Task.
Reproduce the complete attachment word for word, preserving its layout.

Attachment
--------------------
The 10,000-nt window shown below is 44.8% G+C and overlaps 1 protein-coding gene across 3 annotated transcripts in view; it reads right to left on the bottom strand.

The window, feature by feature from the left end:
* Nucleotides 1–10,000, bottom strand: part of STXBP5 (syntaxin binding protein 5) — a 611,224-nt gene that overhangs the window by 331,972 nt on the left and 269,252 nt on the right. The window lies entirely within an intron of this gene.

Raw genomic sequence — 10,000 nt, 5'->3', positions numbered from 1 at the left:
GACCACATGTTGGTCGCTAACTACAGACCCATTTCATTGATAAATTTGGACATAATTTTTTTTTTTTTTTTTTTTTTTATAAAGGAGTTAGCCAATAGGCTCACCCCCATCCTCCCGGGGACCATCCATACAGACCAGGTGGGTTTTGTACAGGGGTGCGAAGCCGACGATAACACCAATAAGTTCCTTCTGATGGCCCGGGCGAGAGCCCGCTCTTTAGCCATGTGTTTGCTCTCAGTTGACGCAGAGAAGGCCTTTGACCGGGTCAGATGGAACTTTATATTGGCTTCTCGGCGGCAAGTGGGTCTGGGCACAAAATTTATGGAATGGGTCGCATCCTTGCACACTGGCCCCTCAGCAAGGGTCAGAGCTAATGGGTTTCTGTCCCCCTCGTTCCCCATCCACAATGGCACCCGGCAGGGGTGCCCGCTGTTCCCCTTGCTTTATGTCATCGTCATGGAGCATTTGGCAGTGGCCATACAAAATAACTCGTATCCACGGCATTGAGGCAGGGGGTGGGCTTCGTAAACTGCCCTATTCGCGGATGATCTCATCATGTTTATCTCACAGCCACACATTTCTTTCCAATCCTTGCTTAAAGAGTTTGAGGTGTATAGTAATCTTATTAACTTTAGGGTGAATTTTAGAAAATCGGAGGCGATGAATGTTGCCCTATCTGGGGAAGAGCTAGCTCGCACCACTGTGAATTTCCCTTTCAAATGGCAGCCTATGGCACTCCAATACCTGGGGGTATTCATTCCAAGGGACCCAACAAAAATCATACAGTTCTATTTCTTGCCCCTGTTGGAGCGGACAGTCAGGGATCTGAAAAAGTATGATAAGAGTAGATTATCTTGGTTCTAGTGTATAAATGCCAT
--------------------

The 10,000-nt window shown below is 44.8% G+C and overlaps 1 protein-coding gene across 3 annotated transcripts in view; it reads right to left on the bottom strand.

The window, feature by feature from the left end:
* Nucleotides 1–10,000, bottom strand: part of STXBP5 (syntaxin binding protein 5) — a 611,224-nt gene that overhangs the window by 331,972 nt on the left and 269,252 nt on the right. The window lies entirely within an intron of this gene.

Raw genomic sequence — 10,000 nt, 5'->3', positions numbered from 1 at the left:
GACCACATGTTGGTCGCTAACTACAGACCCATTTCATTGATAAATTTGGACATAATTTTTTTTTTTTTTTTTTTTTTTATAAAGGAGTTAGCCAATAGGCTCACCCCCATCCTCCCGGGGACCATCCATACAGACCAGGTGGGTTTTGTACAGGGGTGCGAAGCCGACGATAACACCAATAAGTTCCTTCTGATGGCCCGGGCGAGAGCCCGCTCTTTAGCCATGTGTTTGCTCTCAGTTGACGCAGAGAAGGCCTTTGACCGGGTCAGATGGAACTTTATATTGGCTTCTCGGCGGCAAGTGGGTCTGGGCACAAAATTTATGGAATGGGTCGCATCCTTGCACACTGGCCCCTCAGCAAGGGTCAGAGCTAATGGGTTTCTGTCCCCCTCGTTCCCCATCCACAATGGCACCCGGCAGGGGTGCCCGCTGTTCCCCTTGCTTTATGTCATCGTCATGGAGCATTTGGCAGTGGCCATACAAAATAACTCGTATCCACGGCATTGAGGCAGGGGGTGGGCTTCGTAAACTGCCCTATTCGCGGATGATCTCATCATGTTTATCTCACAGCCACACATTTCTTTCCAATCCTTGCTTAAAGAGTTTGAGGTGTATAGTAATCTTATTAACTTTAGGGTGAATTTTAGAAAATCGGAGGCGATGAATGTTGCCCTATCTGGGGAAGAGCTAGCTCGCACCACTGTGAATTTCCCTTTCAAATGGCAGCCTATGGCACTCCAATACCTGGGGGTATTCATTCCAAGGGACCCAACAAAAATCATACAGTTCTATTTCTTGCCCCTGTTGGAGCGGACAGTCAGGGATCTGAAAAAGTATGATAAGAGTAGATTATCTTGGTTCTAGTGTATAAATGCCAT